Remember the sexual harassment complaint filed against Sen. Daniel Ivey-Soto, Senate Rules Committee Chairman, earlier this year? You probably haven’t heard much about it.

Because that’s how the system is set up.

In February, a lobbyist filed a complaint against Ivey-Soto, citing events in 2015 and 2022. This complaint was followed by an open letter published from the lobbyist, and another open letter from eight nonprofits, which outlined eight additional incidents citing harassing behavior toward women from the senator.

On Tuesday, Sen. Ivey-Soto sent a letter to the Albuquerque Journal stating that the Legislative Ethics Committee sent a letter to his counsel that the complaint is indefinitely suspended, and no further action will be taken. Furthermore, no details of the process undertaken by the Ethics Committee, or any details of the investigation will be released.

Well. This is sadly unsurprising.

The actual process of the Ethics Committee investigation is unknown. The criteria to bring a complaint to a hearing are unknown. The influence the accused has over the investigative proceedings is unknown. The rights of the complainant are unknown.

From brief interviews with Ivey-Soto and the complainant this week, the Journal reported that overarching confidentiality requirements keep the proceedings under wraps and prevent the complainant from describing the process from her perspective. The confidentiality can be waived by the accused; Ivey-Soto has opted not to do so.

In his letter this week, Ivey-Soto takes the typical harasser’s stance: A tepid apology and some excuses that cover the behavior he had earlier claimed he didn’t commit, but I guess now was misinterpreted. In this case he alludes to past abuse as a child and a hearing problem that makes him talk loudly.

I have been profoundly deaf since the age of 28 and I understand it’s hard to modulate your voice. Yet, I have not had nine harassment accusations slapped on me. And I imagine other hard of hearing people have the same experience. We’re annoying, perhaps, but not abusive.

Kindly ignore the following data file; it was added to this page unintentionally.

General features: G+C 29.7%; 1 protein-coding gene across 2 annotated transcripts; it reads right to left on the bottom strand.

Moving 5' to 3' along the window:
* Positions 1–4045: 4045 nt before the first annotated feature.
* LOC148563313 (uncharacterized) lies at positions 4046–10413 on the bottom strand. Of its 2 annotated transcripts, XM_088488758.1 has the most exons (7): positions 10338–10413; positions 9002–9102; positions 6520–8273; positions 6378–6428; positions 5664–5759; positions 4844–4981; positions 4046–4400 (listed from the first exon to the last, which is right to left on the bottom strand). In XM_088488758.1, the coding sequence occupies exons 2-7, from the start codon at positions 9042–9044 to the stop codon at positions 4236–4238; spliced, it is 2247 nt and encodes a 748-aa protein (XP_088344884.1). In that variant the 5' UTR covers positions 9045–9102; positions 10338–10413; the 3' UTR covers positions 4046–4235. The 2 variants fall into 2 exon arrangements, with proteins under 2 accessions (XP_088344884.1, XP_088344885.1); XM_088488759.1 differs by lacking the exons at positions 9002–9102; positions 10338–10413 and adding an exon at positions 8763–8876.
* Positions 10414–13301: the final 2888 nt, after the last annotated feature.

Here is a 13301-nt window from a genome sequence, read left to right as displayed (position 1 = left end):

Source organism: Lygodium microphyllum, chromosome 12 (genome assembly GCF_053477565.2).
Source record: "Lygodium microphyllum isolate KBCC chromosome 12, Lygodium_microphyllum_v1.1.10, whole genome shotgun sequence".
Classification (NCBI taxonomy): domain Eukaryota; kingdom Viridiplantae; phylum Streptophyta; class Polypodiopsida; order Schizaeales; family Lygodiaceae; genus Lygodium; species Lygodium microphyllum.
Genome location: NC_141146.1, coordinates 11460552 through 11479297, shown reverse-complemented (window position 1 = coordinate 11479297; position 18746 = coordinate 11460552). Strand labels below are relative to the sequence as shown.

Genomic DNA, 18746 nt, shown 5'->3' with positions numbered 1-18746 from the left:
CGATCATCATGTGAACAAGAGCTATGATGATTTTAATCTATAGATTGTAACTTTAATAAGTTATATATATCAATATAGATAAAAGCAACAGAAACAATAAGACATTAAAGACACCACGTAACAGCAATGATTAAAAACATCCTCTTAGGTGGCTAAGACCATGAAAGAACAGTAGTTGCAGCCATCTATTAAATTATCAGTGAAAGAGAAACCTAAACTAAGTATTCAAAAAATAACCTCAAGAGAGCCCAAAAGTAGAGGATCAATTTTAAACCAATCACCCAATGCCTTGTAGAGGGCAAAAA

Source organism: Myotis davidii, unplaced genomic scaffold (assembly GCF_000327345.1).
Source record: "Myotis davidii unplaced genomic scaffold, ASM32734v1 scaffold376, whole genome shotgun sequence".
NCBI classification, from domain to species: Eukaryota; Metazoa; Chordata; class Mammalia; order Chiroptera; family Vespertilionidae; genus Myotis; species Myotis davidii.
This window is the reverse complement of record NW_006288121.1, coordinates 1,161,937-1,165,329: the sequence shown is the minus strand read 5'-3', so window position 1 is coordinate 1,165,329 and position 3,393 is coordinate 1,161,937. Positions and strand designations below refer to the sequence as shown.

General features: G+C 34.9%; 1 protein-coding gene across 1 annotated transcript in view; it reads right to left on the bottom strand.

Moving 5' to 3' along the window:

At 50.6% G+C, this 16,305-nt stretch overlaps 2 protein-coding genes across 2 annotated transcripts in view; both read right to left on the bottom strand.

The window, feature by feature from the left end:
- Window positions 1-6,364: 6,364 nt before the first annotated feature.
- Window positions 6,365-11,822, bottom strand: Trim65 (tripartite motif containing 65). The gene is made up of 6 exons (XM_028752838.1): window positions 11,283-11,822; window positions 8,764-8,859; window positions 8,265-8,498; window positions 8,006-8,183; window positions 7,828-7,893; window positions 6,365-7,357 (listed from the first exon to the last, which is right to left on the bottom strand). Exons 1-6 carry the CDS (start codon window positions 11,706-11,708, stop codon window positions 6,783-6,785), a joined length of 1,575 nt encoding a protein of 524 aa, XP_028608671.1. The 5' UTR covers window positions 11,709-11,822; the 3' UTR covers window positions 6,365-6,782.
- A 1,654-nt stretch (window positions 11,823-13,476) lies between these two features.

I wrote about this previously in the spring after I interviewed three of Ivey-Soto’s accusers for two hours on live radio. I don’t believe that these women would spend the time and expose themselves to the public scrutiny of live radio if their claims were false.

Let’s not forget that the complaints included allegations of Ivey-Soto drinking during the session day and keeping a wine refrigerator in his Capitol office. Ivey-Soto made no denial of these claims in a previous newspaper interview noting that drinking in his Senate office makes the tone of his meetings more “collegial.”

I have had the unfortunate duty of completing numerous sexual harassment investigations while serving as a naval officer. And I understand the need for confidentiality. However, the process was a matter of public record. And just from my own experience, there are some things in this case I don’t like.

First, that eight more victims stepped forward after the first complaint. This demonstrates a possible pattern of behavior which lends credence to the original complaint. Second, there is the complicating factor of alcohol in the workplace, which Ivey-Soto appears to have freely admitted to in the media.

Finally, Ivey-Soto’s own public statements on the matter raise my hackles. This statement in an interview with the Santa Fe New Mexican was completely inappropriate: “I’m not going to ask a Jehovah’s Witness to vote, and I’m not going to make a pass at a lesbian. There’s just no return on investment.” This statement speaks volumes about how Ivey-Soto views women. Either you can hit on them, or you can’t.

I know that hackles aren’t necessarily actionable, and this is where the current model of the Legislative Ethics Committee falls far short. It looks like serious allegations were made against a senior senator, and nothing happened. That’s because the process is secret.

Senate President Pro Tem Mimi Stewart, herself a previous target of misogynistic behavior on the Senate floor at the hands of Ivey-Soto, has called for revisions to the anti-harassment policy to introduce greater transparency and increase the amount of information that can be shared with victims. It’s a step in the right direction.

But too late to reverse perceptions that you can get away with anything if you are a powerful senior senator.